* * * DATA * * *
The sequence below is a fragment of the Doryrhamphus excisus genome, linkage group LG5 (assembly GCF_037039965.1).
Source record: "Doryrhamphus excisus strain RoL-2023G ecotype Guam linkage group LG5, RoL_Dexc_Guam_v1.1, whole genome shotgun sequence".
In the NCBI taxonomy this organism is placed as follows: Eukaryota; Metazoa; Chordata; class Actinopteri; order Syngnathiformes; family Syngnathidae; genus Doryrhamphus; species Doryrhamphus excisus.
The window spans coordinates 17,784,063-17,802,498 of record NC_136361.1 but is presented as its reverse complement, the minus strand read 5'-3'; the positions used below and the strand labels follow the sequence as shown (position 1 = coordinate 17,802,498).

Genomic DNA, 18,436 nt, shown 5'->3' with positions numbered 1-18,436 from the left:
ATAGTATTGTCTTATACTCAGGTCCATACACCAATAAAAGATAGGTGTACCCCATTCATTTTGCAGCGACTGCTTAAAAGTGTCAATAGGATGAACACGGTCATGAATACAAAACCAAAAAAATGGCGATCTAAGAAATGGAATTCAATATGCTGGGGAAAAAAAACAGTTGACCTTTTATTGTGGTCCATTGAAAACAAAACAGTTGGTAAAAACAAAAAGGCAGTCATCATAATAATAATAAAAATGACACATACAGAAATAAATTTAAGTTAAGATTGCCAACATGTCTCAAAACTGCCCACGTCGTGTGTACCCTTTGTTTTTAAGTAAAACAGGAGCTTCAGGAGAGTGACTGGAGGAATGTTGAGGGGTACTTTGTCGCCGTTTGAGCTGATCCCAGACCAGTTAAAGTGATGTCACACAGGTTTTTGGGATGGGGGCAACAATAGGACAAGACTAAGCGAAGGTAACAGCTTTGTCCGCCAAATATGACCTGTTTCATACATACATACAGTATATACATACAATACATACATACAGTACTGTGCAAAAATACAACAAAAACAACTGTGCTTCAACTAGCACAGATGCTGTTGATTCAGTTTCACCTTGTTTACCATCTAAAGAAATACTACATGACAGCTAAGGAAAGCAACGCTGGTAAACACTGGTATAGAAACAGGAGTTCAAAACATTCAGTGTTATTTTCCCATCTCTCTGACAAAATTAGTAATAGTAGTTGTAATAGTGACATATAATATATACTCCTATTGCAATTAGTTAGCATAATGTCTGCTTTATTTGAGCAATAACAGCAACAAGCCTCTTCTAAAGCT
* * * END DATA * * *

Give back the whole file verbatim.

The sequence below is a fragment of the Doryrhamphus excisus genome, linkage group LG5 (assembly GCF_037039965.1).
Source record: "Doryrhamphus excisus strain RoL-2023G ecotype Guam linkage group LG5, RoL_Dexc_Guam_v1.1, whole genome shotgun sequence".
In the NCBI taxonomy this organism is placed as follows: Eukaryota; Metazoa; Chordata; class Actinopteri; order Syngnathiformes; family Syngnathidae; genus Doryrhamphus; species Doryrhamphus excisus.
The window spans coordinates 17,784,063-17,802,498 of record NC_136361.1 but is presented as its reverse complement, the minus strand read 5'-3'; the positions used below and the strand labels follow the sequence as shown (position 1 = coordinate 17,802,498).

Genomic DNA, 18,436 nt, shown 5'->3' with positions numbered 1-18,436 from the left:
ATAGTATTGTCTTATACTCAGGTCCATACACCAATAAAAGATAGGTGTACCCCATTCATTTTGCAGCGACTGCTTAAAAGTGTCAATAGGATGAACACGGTCATGAATACAAAACCAAAAAAATGGCGATCTAAGAAATGGAATTCAATATGCTGGGGAAAAAAAACAGTTGACCTTTTATTGTGGTCCATTGAAAACAAAACAGTTGGTAAAAACAAAAAGGCAGTCATCATAATAATAATAAAAATGACACATACAGAAATAAATTTAAGTTAAGATTGCCAACATGTCTCAAAACTGCCCACGTCGTGTGTACCCTTTGTTTTTAAGTAAAACAGGAGCTTCAGGAGAGTGACTGGAGGAATGTTGAGGGGTACTTTGTCGCCGTTTGAGCTGATCCCAGACCAGTTAAAGTGATGTCACACAGGTTTTTGGGATGGGGGCAACAATAGGACAAGACTAAGCGAAGGTAACAGCTTTGTCCGCCAAATATGACCTGTTTCATACATACATACAGTATATACATACAATACATACATACAGTACTGTGCAAAAATACAACAAAAACAACTGTGCTTCAACTAGCACAGATGCTGTTGATTCAGTTTCACCTTGTTTACCATCTAAAGAAATACTACATGACAGCTAAGGAAAGCAACGCTGGTAAACACTGGTATAGAAACAGGAGTTCAAAACATTCAGTGTTATTTTCCCATCTCTCTGACAAAATTAGTAATAGTAGTTGTAATAGTGACATATAATATATACTCCTATTGCAATTAGTTAGCATAATGTCTGCTTTATTTGAGCAATAACAGCAACAAGCCTCTTCTAAAGCT